CONCLUSION: The addition of non-randomised prospective controlled studies to existing evidence did not add further information on the effects of rooming-in on breastfeeding duration but resulted in lower quality of evidence. Uncertainty about the effects of rooming-in on breastfeeding duration remains.
STUDY DESIGN AND SETTING: Scientific databases were systematically searched to identify relevant trials of HCQ/CQ for the treatment of COVID-19 published up to 10 September 2020. The Cochrane risk-of-bias tools for randomized trials and non-randomized trials of interventions were used to assess risk of bias in the included studies. A 10-item Consolidated Standards of Reporting Trials (CONSORT) harm extension was used to assess quality of harm reporting in the included trials.
RESULTS: Sixteen trials, including fourteen randomized trials and two non-randomized trials, met the inclusion criteria. The results from the included trials were conflicting and lacked effect estimates adjusted for baseline disease severity or comorbidities in many cases, and most of the trials recruited a fairly small cohort of patients. None of the clinical trials met the CONSORT criteria in full for reporting harm data in clinical trials. None of the 16 trials had an overall 'low' risk of bias, while four of the trials had a 'high', 'critical', or 'serious' risk of bias. Biases observed in these trials arise from the randomization process, potential deviation from intended interventions, outcome measurements, selective reporting, confounding, participant selection, and/or classification of interventions.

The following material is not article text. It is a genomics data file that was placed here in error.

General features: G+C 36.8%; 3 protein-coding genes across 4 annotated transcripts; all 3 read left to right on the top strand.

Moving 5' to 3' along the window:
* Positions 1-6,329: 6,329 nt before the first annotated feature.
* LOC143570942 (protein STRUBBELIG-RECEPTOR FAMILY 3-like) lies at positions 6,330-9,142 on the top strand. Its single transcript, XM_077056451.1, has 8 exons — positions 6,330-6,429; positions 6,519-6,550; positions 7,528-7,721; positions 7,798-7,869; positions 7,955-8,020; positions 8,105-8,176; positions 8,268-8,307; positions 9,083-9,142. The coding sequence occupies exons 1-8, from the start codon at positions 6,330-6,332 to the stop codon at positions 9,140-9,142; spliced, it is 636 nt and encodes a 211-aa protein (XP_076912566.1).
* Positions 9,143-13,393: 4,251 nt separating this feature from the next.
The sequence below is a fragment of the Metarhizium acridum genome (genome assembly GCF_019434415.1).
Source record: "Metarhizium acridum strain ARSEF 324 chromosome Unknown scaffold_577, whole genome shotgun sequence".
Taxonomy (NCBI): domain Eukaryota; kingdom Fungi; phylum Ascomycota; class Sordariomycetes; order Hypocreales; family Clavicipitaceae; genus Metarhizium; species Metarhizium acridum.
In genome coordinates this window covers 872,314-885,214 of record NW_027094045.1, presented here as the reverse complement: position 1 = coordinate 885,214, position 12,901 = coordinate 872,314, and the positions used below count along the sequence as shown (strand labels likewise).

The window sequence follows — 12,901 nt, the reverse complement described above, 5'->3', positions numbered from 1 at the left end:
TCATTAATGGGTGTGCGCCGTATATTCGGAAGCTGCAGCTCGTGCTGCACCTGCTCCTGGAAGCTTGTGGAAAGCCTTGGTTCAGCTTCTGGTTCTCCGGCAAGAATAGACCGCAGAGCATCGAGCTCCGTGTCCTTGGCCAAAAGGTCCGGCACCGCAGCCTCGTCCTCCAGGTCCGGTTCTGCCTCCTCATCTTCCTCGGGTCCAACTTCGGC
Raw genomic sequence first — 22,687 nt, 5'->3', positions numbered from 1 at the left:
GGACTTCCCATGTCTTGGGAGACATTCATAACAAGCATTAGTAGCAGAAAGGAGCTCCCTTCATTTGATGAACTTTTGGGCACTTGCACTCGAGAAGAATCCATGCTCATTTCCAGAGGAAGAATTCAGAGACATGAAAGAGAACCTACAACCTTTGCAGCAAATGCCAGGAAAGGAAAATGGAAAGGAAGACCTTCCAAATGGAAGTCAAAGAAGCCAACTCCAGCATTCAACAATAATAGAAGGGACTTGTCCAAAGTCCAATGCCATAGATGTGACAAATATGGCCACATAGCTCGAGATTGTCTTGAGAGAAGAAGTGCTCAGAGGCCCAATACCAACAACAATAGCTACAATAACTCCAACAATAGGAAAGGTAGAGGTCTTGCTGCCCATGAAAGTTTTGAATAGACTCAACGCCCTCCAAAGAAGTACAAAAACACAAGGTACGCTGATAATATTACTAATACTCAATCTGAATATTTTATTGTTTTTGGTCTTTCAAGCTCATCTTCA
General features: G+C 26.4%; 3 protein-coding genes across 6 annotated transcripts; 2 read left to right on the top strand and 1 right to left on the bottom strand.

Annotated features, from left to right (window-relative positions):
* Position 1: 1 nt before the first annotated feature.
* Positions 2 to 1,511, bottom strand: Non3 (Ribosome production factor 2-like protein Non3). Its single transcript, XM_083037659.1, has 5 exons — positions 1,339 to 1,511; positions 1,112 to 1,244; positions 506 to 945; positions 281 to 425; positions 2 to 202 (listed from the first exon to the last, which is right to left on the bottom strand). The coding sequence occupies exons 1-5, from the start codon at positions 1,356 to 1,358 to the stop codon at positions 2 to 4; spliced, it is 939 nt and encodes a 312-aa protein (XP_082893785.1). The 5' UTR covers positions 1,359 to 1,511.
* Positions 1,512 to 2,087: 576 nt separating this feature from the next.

CONCLUSION: In general, the quality of currently available evidence for the effectiveness of CQ/HCQ in patients with COVID-19 is suboptimal. The importance of a properly designed and reported clinical trial cannot be overemphasized amid the COVID-19 pandemic, and its dismissal could lead to poorer clinical and policy decisions, resulting in wastage of already stretched invaluable health care resources.
Objective: This paper illustrates a significant perspective of some of the challenges faced while conducting a randomized controlled trial exploring the impact of a multi-component intervention that included strategy- and process-based prospective memory (PM) training among Malaysian older adults.
Methods: The current study was a randomized controlled trial (RCT) and therefore the challenges were presented in accordance with the CONSORT statement style.
Results: A discussion on how these issues were addressed is provided.